Bay Area Girl,
Prices have started to tick down in some spots. Here are some examples:
But there is a sequence to events: 1. More supply as sellers get eager 2. Sales drop as buyers get leery and choosy. 3. Asking prices get cut for deals to happen. 4. Overall prices begin to edge down.
Unlike stock markets, real estate markets move slowly. It took four years for the last housing bust to play out, and it was so lightening FAST that it was a crisis!
What about these new online RE agents and 24 hour escrows?
As Mr. Richter has said before, the Bay area has its own highly local dynamics.
Many buyers are flush with cash from their stock and bonuses (still worth a lot, even after the recent drop in FANGMAN prices) and are willing to pay top dollar for fairly mediocre and small housing.
Unless the NASDAQ were to crater, Silicon Valley house prices could stay buoyant (even if they stop rising due to higher interest rates) for longer than the rest of the US.
I have come to understand – begrudgingly as an armchair economist – that fear and greed, rather than supply and demand, are the primary drivers of real estate
As with all these nifty, neat indexes, they are massaged, managed, fluffed, revised, and “hedonistically” calculated so that you really don’t know what is going on.
“Rather than relying solely on transacted sale prices to provide a measure of housing market conditions, the CoreLogic Daily Home Value Index is based on a ‘hedonic’ methodology which includes the attributes of properties that are transacting as part of the analysis. Understanding factors such as the number of bedrooms and bathrooms, the land area and the geographic context of the property allows for a much more accurate analysis of true value movements across specific housing markets. This method also allows for compositional change in consumer buying patterns when measuring capital gains.”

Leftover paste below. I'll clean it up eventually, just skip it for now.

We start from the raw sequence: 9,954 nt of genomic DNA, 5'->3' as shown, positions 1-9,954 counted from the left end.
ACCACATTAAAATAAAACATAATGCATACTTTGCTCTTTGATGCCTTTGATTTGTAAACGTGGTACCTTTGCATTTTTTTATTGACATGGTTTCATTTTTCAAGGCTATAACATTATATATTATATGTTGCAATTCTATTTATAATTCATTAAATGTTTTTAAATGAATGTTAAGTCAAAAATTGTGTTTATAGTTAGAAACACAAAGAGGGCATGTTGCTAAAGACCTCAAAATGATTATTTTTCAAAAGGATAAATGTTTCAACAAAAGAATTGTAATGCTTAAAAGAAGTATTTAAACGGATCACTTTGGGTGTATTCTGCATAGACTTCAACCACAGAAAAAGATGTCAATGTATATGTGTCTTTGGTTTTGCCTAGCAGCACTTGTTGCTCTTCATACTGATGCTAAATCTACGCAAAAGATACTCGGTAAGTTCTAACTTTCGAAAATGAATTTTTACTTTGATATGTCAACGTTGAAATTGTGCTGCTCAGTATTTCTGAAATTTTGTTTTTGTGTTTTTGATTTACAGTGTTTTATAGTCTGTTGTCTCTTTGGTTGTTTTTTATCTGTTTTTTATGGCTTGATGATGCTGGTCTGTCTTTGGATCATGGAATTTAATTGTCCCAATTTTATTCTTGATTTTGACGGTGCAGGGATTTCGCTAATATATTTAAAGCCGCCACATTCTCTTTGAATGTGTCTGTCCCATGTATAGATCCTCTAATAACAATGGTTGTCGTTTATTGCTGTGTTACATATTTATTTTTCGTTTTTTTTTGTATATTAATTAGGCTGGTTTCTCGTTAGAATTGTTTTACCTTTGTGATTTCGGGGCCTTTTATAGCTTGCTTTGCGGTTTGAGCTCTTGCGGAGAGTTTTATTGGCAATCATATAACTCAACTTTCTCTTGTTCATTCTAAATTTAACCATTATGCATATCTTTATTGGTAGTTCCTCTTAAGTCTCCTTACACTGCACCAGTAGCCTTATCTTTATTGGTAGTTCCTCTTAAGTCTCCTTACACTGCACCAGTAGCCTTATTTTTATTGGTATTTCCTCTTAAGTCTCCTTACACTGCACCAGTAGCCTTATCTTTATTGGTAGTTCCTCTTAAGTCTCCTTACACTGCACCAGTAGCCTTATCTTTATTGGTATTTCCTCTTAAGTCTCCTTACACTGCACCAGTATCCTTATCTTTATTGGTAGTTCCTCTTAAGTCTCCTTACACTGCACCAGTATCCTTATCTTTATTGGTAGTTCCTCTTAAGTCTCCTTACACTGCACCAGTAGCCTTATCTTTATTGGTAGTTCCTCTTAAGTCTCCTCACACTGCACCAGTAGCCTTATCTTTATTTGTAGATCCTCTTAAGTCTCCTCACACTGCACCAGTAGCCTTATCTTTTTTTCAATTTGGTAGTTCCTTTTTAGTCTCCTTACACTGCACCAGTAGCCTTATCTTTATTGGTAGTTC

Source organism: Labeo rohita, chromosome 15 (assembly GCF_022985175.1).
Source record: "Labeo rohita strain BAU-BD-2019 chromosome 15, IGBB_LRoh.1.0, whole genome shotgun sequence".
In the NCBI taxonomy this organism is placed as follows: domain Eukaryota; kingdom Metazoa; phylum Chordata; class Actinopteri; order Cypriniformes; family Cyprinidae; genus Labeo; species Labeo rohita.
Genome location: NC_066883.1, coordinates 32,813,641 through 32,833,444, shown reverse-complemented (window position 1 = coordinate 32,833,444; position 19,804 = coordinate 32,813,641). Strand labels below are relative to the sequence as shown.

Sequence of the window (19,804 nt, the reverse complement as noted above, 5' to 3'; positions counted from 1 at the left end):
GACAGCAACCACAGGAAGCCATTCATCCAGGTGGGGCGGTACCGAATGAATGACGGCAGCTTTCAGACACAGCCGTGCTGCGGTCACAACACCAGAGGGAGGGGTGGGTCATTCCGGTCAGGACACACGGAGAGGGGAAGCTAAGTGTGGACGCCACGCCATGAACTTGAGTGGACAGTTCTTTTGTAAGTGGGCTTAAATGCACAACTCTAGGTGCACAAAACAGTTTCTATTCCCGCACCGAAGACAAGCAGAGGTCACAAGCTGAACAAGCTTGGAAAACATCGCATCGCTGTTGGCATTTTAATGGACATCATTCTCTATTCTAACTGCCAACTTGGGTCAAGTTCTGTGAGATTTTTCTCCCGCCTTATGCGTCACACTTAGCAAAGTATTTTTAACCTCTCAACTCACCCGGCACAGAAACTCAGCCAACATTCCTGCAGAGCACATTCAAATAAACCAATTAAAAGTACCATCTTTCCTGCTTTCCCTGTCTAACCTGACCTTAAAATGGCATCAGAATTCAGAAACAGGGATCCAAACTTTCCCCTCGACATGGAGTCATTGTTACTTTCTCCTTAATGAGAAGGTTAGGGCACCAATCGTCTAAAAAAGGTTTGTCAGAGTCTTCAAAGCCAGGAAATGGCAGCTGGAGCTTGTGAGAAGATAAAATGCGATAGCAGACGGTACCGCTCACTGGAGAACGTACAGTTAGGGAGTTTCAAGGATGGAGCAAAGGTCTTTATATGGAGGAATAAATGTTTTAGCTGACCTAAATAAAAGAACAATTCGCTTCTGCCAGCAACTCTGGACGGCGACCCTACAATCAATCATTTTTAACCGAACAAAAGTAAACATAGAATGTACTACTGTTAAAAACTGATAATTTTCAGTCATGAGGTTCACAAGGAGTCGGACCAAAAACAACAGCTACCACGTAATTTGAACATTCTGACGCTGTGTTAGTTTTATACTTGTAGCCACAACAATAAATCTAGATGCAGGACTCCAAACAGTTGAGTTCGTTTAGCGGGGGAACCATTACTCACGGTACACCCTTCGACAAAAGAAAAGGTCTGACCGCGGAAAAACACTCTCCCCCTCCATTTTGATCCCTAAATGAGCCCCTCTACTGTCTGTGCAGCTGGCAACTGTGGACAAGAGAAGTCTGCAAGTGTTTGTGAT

Read that again:
“Rather than relying solely on transacted sale prices to provide a measure of housing market conditions”
I only know of one measure of sales pairs similar to that of the Case-Schiller in the USA and I wonder what that is saying?
Also could you put up a longer time frame chart for price moves in Sydney and Melbourne over say a period of ten years like you do for the various cities in the USA?
“Also could you put up a longer time frame chart for price moves in Sydney and Melbourne over say a period of ten years like you do for the various cities in the USA?”
Yes, I would like that too. But CoreLogic is very particular about using its data. In other words, you’re not allowed to use it unless you get their permission. I finally got permission to use this data, but they would not let me have the data going back further.